Bureau of Statistics out of touch with workforce change

14 Aug 2018 |

The recent decision by the Australian Bureau of Statistics (ABS) to not review the classification of jobs in Australian workplaces puts at serious risk the accuracy of information about changes in the jobs being performed, and the level of skill needed in modern workplaces, the Australian Chamber of Commerce and Industry said today.

“This system, known as the Australian and New Zealand Standard Classification of Occupations (ANZSCO), underpins so much about what we need to know about jobs performed in the economy.  Not only is it an important tool for labour market and population researchers and policy makers, but it touches everyday Australians through such things as the information provided to job seekers about careers, and affects access to the skilled migration program,” Australian Chamber CEO, James Pearson said.

“We have written to the Minister responsible for the ABS, Assistant Minister Sukkar, to express our concern about the implications of not undertaking a review of the job classification system.

“At the very time when public discussion is quite rightly intense about the future of work, the significant and fast paced changes that are happening to jobs and skills and our immigration and population policies, the ABS has decided not to undertake a review of the ANZSCO due to competing priorities and labour and resource constraints.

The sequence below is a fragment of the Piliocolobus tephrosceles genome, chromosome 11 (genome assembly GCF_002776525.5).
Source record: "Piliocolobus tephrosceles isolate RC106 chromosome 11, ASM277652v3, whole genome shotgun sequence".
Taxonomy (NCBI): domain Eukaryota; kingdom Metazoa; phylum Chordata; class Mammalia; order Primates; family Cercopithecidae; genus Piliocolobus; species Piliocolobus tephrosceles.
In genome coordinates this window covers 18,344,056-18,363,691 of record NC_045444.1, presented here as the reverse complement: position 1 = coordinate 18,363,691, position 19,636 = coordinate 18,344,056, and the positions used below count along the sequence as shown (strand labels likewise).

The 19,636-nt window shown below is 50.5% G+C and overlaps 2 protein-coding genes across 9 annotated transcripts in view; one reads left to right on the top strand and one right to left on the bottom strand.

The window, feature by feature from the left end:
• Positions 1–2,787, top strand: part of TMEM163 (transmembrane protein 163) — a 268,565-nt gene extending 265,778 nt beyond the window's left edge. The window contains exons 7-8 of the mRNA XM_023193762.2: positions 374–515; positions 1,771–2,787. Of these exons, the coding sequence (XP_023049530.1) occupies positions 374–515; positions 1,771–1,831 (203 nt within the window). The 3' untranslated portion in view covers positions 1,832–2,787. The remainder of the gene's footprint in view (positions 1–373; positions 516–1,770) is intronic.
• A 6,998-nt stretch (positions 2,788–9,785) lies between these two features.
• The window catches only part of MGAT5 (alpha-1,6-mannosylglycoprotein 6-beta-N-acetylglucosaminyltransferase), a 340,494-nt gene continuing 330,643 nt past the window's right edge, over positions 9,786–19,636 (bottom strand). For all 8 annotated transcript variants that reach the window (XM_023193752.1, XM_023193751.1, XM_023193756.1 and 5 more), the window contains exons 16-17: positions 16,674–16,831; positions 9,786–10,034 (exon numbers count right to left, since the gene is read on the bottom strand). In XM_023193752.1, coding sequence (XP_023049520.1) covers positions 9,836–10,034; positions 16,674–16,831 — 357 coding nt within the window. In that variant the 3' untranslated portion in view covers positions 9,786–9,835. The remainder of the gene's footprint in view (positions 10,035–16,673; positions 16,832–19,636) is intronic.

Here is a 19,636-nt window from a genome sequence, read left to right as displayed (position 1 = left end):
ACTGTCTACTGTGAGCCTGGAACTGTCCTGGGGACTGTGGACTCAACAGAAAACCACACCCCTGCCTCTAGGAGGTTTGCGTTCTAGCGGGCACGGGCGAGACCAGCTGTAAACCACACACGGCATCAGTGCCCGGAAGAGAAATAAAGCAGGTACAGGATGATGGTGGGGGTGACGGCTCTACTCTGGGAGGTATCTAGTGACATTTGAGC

“The ABS did not even commit to a review in the future, only that it will be further considered after the 2021 Census. This means that at best, a review of occupations will not be properly reflected until the results of the 2026 census.

“This will be over 15 years since the last major review of jobs in the economy which are reflected in ANZSCO,” Mr Pearson said.

“Put simply, the ABS data is already out of date and will become even more so over the next decade.

“A review of similar systems in other countries such as the UK, USA and Canada shows that their reviews are far more frequent and are much more likely to be accurate in reflecting the currency of jobs that are emerging in modern workplaces and the changes in the skills needed to perform those jobs.

“Job seekers, employers and governments need accurate and up to date information. It’s unacceptable in a modern and rapidly changing economy that the ABS and the Federal Government choose not to provide it.

“We call on the ABS and the Government to immediately allocate the resources needed to commence a review of the jobs performed in modern workplaces.”

Duncan Bremner

Director - Public Affairs and Advocacy

P  |  0448 822 666

E  |  [email protected]

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